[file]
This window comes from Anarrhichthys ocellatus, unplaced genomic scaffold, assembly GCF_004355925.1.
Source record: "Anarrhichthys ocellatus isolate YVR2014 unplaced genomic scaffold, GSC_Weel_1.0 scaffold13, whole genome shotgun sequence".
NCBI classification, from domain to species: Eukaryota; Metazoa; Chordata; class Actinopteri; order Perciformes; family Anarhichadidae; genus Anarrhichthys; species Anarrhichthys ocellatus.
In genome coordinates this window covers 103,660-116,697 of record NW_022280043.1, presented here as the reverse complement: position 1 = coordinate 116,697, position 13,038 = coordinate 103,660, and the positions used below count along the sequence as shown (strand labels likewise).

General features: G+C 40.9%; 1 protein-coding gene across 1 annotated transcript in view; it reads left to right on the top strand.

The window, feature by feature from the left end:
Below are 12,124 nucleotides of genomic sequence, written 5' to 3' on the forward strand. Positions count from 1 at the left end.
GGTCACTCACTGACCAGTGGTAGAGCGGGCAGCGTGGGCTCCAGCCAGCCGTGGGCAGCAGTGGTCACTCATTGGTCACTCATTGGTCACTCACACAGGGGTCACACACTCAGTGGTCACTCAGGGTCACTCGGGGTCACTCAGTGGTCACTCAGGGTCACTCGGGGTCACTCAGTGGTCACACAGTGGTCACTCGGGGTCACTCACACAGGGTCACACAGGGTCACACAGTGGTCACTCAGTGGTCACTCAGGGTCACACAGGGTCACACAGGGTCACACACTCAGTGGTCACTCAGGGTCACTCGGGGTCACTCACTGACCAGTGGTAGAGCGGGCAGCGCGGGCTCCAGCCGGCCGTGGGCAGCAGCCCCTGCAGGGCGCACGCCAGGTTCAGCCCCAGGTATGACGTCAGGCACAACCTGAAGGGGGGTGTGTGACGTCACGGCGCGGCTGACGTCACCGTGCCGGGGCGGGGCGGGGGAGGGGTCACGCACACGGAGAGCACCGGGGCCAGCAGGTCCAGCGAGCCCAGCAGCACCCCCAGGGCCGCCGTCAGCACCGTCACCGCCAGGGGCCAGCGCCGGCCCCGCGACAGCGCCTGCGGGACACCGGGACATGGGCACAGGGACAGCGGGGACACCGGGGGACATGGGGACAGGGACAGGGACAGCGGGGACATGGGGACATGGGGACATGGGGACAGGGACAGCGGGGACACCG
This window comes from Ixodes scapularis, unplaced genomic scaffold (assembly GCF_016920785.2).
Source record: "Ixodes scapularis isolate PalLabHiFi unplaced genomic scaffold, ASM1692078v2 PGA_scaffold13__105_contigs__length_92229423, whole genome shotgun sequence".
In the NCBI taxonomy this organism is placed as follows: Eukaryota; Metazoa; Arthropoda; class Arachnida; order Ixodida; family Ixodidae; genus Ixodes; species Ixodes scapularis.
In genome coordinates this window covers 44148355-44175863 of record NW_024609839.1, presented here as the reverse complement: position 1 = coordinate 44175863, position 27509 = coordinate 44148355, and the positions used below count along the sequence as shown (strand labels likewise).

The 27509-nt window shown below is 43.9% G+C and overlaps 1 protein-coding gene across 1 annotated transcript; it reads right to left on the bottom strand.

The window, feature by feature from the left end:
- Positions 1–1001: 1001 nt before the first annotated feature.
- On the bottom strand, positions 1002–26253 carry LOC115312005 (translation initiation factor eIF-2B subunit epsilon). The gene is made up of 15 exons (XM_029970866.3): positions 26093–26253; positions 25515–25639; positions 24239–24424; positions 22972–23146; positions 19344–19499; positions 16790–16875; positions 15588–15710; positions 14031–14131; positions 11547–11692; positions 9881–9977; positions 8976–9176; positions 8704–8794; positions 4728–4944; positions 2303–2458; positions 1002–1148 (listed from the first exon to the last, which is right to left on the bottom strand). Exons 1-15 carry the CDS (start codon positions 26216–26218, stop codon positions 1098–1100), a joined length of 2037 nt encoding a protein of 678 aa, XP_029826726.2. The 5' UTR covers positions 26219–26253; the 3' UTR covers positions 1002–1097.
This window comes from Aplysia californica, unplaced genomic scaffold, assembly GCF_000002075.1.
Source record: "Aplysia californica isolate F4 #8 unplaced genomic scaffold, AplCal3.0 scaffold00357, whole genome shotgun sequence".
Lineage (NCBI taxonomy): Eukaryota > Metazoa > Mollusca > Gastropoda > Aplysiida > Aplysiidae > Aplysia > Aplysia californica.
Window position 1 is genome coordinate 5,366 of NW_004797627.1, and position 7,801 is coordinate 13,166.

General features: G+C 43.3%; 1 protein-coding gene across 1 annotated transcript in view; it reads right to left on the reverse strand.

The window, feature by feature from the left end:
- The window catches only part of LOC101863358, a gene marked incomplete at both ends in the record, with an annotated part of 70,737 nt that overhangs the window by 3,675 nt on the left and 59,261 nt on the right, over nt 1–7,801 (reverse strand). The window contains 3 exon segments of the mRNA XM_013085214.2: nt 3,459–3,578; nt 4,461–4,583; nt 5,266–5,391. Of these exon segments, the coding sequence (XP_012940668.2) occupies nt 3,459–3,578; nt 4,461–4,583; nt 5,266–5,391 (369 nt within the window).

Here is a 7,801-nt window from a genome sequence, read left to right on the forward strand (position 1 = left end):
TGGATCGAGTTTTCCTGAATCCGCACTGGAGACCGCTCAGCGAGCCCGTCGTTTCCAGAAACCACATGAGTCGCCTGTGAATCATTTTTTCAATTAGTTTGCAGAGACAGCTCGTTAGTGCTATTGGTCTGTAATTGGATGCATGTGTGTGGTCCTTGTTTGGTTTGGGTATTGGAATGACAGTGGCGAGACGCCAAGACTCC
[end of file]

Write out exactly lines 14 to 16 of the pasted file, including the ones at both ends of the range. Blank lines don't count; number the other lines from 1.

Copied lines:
The window, feature by feature from the left end:
- Positions 1–1001: 1001 nt before the first annotated feature.
- On the bottom strand, positions 1002–26253 carry LOC115312005 (translation initiation factor eIF-2B subunit epsilon). The gene is made up of 15 exons (XM_029970866.3): positions 26093–26253; positions 25515–25639; positions 24239–24424; positions 22972–23146; positions 19344–19499; positions 16790–16875; positions 15588–15710; positions 14031–14131; positions 11547–11692; positions 9881–9977; positions 8976–9176; positions 8704–8794; positions 4728–4944; positions 2303–2458; positions 1002–1148 (listed from the first exon to the last, which is right to left on the bottom strand). Exons 1-15 carry the CDS (start codon positions 26216–26218, stop codon positions 1098–1100), a joined length of 2037 nt encoding a protein of 678 aa, XP_029826726.2. The 5' UTR covers positions 26219–26253; the 3' UTR covers positions 1002–1097.